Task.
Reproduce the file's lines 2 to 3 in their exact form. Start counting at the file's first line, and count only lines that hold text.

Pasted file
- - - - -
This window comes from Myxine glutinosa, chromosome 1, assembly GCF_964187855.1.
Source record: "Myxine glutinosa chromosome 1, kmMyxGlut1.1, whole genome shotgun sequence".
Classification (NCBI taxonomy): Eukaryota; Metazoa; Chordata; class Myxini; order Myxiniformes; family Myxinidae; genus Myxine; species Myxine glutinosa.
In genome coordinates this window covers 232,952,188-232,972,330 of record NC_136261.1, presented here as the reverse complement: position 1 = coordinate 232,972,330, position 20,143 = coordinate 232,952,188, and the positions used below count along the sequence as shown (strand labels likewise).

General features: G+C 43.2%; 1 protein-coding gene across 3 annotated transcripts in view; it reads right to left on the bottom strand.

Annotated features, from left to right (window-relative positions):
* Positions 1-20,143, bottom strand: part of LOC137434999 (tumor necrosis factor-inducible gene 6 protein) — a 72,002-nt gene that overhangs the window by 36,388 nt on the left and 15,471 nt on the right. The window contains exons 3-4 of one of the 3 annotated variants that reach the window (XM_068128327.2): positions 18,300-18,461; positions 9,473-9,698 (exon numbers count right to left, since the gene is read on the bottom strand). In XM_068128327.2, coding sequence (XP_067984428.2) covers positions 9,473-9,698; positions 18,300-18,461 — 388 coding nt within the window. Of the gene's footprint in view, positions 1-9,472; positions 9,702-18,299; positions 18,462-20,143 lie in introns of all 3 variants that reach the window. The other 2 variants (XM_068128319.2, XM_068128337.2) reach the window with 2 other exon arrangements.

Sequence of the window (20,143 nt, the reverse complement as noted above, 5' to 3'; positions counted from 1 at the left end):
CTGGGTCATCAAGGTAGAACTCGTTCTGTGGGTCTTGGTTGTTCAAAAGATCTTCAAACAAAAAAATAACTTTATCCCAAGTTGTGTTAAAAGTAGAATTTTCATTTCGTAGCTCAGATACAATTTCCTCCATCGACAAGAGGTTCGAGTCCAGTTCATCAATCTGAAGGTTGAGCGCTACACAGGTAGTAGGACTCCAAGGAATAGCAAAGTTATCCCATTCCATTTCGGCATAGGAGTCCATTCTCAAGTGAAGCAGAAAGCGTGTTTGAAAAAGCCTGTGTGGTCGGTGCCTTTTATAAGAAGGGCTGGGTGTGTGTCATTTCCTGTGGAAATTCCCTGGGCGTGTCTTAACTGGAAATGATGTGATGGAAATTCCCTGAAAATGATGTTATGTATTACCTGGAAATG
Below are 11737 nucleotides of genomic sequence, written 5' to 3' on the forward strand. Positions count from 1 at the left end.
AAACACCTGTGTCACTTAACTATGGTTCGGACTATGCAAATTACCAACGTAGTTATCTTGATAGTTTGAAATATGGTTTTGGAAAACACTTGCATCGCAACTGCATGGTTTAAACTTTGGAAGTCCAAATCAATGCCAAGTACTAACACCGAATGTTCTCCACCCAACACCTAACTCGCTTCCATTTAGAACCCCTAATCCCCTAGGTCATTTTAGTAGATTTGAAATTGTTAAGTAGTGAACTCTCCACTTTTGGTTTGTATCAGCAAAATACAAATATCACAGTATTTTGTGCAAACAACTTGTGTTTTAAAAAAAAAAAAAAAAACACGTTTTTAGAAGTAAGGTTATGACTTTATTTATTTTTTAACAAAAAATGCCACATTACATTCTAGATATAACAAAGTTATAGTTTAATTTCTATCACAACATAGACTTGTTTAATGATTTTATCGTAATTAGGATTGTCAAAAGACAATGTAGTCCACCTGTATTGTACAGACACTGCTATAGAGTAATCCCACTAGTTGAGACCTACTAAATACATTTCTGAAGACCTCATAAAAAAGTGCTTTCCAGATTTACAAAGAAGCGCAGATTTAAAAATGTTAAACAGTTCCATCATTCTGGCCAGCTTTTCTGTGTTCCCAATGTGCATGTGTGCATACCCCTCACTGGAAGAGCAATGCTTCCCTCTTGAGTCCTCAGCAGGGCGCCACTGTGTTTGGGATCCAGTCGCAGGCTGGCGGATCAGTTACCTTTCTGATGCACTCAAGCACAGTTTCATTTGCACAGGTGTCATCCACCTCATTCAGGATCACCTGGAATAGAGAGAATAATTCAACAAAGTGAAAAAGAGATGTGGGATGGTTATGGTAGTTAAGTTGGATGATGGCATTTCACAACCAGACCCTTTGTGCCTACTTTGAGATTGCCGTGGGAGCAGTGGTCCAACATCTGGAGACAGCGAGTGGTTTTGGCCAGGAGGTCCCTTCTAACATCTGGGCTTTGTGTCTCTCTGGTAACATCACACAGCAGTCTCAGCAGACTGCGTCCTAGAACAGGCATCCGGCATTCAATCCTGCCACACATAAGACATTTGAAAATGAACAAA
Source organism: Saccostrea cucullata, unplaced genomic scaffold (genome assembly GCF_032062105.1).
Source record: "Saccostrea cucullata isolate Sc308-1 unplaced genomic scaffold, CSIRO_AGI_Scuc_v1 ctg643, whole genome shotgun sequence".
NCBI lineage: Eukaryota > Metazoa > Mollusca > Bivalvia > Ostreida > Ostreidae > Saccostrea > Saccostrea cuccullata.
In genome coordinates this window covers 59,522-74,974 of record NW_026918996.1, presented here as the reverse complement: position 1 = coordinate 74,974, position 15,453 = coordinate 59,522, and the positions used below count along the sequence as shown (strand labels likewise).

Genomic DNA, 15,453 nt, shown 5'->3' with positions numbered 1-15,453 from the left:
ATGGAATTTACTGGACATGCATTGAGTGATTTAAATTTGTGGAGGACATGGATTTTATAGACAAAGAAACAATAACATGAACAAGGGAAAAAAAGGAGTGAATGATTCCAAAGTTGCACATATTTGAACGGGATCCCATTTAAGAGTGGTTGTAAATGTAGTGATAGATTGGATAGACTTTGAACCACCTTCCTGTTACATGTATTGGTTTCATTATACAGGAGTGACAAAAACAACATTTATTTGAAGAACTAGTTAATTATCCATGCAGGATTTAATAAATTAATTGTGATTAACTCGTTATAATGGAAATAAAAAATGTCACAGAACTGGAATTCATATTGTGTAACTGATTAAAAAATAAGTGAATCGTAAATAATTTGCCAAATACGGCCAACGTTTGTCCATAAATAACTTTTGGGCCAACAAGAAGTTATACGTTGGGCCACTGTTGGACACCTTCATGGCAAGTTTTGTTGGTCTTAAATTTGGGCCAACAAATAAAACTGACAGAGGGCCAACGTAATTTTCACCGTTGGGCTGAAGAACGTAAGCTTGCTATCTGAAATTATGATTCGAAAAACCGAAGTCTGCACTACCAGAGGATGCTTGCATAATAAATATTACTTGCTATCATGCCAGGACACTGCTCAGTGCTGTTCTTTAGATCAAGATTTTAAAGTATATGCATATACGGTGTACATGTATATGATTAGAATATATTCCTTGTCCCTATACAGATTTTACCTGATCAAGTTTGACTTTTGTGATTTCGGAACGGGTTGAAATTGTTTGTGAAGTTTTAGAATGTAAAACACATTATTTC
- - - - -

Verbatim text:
Source record: "Myxine glutinosa chromosome 1, kmMyxGlut1.1, whole genome shotgun sequence".
Classification (NCBI taxonomy): Eukaryota; Metazoa; Chordata; class Myxini; order Myxiniformes; family Myxinidae; genus Myxine; species Myxine glutinosa.